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U.S. v. TRILLO-CERDA

November 25, 2002

UNITED STATES OF AMERICA, PLAINTIFF, VS. LUIS TRILLO-CERDA, DEFENDANT


The opinion of the court was delivered by: Rhoades, District Judge

ORDER

I. Overview

II. Background

18 U.S.C. § 4241 provides that prior to the sentencing of a defendant, the court shall order a competency hearing "if there is reasonable cause to believe that the defendant may presently be suffering from a mental disease or defect rendering him mentally incompetent to the extent that he is unable to understand the nature and consequences of the proceedings against him or to assist properly in his defense." 18 U.S.C. § 4241(a). In an order filed November 20, 2001, the court concluded that there was reasonable cause to believe that defendant might be suffering from a mental disease or defect rendering him incompetent to stand trial. Accordingly, the court ordered a mental competency evaluation in accordance with 18 U.S.C. § 4241(b) and subsequently held a hearing in accordance with 18 U.S.C. § 4241(c) and 4247(d). On February 19, 2002, the court found defendant to be incompetent to stand trial and therefore committed defendant to the custody of the Attorney General in accordance with 18 U.S.C. § 4241(d), which provides that, if the defendant is determined to be incompetent, the court shall commit the defendant to the custody of the Attorney General for a reasonable period of time, not to exceed four months, in order to determine whether "there is a substantial probability that in the foreseeable future the defendant will attain the capacity to permit the trial to proceed." 18 U.S.C. § 4241(d)(1). Defendant was placed at the U.S. Medical Center for Federal Prisoners ("USMC-Springfield") in Springfield, Missouri.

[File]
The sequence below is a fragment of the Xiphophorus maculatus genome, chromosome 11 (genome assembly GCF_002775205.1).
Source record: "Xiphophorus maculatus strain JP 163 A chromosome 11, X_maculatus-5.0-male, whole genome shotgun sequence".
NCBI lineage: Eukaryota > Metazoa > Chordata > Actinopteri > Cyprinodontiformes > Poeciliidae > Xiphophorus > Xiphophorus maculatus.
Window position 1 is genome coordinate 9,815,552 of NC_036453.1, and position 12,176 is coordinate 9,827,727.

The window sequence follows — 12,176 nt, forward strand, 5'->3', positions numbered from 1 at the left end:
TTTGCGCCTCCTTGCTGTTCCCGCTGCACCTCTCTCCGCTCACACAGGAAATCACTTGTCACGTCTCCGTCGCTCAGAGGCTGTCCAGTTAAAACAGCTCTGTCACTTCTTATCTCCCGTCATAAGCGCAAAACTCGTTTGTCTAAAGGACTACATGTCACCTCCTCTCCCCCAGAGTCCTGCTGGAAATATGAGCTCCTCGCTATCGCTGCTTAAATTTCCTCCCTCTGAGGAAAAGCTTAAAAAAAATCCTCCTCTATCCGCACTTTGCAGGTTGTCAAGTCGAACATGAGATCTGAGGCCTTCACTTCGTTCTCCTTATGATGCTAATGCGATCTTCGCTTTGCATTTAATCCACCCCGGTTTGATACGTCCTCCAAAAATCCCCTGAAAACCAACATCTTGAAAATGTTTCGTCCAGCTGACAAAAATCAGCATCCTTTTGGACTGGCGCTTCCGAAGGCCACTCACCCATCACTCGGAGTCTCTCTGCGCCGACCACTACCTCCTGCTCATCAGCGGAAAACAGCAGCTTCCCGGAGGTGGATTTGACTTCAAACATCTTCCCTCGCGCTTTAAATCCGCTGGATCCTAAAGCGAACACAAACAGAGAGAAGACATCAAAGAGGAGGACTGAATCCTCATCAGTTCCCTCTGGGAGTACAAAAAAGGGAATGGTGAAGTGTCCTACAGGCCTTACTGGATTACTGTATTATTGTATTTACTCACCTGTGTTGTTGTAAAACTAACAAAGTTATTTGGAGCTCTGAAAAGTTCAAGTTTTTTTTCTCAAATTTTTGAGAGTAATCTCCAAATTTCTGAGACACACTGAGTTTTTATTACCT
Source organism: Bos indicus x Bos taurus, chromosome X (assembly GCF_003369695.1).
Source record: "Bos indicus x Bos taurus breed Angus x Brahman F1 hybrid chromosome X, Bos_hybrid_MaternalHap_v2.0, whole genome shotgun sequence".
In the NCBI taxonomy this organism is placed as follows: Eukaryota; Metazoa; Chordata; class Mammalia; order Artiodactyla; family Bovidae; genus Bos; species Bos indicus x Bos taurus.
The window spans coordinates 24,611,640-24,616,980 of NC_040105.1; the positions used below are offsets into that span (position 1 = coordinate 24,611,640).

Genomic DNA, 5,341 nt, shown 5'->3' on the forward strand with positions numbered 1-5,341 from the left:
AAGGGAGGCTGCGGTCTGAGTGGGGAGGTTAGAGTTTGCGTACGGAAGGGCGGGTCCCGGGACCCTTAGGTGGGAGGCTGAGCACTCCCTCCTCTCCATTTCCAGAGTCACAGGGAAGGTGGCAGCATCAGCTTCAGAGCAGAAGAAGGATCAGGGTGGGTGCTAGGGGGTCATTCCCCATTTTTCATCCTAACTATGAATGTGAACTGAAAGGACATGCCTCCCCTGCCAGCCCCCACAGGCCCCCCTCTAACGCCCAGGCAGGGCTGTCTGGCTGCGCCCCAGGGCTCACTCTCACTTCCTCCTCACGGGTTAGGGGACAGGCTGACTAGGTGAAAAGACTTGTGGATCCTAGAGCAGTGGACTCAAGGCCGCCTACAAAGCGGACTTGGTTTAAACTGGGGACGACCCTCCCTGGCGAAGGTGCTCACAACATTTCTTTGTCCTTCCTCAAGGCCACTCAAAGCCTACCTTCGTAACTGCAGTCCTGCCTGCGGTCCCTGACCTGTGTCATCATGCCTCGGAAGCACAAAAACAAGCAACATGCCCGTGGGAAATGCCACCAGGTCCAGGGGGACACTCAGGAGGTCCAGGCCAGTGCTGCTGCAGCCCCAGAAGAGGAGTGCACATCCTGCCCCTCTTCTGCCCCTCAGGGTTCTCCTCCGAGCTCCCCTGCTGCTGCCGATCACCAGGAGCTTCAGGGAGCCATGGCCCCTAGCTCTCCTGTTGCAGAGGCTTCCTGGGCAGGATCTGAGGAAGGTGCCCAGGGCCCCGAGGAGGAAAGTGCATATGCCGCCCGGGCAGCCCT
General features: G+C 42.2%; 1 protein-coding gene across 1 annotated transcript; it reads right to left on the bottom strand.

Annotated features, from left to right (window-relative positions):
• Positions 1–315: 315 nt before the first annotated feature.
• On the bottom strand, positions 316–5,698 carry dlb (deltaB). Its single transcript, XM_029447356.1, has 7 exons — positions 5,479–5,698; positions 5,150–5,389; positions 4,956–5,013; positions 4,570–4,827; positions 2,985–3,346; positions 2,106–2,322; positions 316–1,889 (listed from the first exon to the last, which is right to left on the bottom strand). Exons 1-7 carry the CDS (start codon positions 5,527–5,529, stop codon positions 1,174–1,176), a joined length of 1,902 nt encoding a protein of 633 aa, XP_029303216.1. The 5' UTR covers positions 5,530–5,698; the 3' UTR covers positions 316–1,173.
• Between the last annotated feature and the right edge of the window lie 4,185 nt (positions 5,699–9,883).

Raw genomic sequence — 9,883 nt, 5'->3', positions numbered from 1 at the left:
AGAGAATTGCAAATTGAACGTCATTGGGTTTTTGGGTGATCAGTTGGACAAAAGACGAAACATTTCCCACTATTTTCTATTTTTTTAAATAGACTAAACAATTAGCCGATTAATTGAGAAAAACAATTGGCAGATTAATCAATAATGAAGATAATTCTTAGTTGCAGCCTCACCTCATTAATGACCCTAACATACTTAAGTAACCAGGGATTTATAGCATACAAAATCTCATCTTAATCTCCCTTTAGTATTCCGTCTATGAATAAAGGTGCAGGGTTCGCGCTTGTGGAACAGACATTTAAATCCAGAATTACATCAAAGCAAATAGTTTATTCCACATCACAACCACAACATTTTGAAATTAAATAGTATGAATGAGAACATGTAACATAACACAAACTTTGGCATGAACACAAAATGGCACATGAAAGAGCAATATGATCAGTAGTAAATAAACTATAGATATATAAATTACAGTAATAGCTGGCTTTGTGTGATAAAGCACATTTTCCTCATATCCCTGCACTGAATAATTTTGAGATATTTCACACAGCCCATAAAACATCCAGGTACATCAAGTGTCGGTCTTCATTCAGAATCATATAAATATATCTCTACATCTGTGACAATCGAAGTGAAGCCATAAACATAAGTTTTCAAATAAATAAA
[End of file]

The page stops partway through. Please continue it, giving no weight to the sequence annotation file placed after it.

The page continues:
At the end of the four month period, the government filed a motion to allow defendant's continued hospitalization pursuant to 18 U.S.C. § 4241(d)(2), which provides that the defendant may be hospitalized for an additional reasonable period of time until "his mental condition is so improved that the trial may proceed, if the court finds that there is a substantial probability that within such additional period of time he will attain the capacity to permit the trial to proceed." In an order filed July 31, 2002, the court extended defendant's period of custody until November 27, 2002. in an order filed September 11, 2002, the court posed various questions to medical staff at Springfield regarding defendant's treatment and requested a response to those questions on or before September 20, 2002.

In a letter to the court dated September 19, 2002, the court was informed that it was the belief of the USMC-Springfield clinical staff that defendant is competent to stand trial. Then, without a court order, USMC-Springfield sent defendant back to San Diego, where he is currently confined at the Metropolitan Correctional Complex ("MCC").

The court held a hearing on September 30, 2002 pursuant to 18 U.S.C. § 4241(c) to determine defendant's competence. At the hearing, the parties stipulated to defendant's incompetence despite the certificate of competency filed by USMC-Springfield. The court agreed with the parties that unless defendant is forcibly medicated, he is incompetent to stand trial. The court also informed the parties that it will not order defendant's continued forcible medication. Thus, the court determined that defendant is incompetent to stand trial.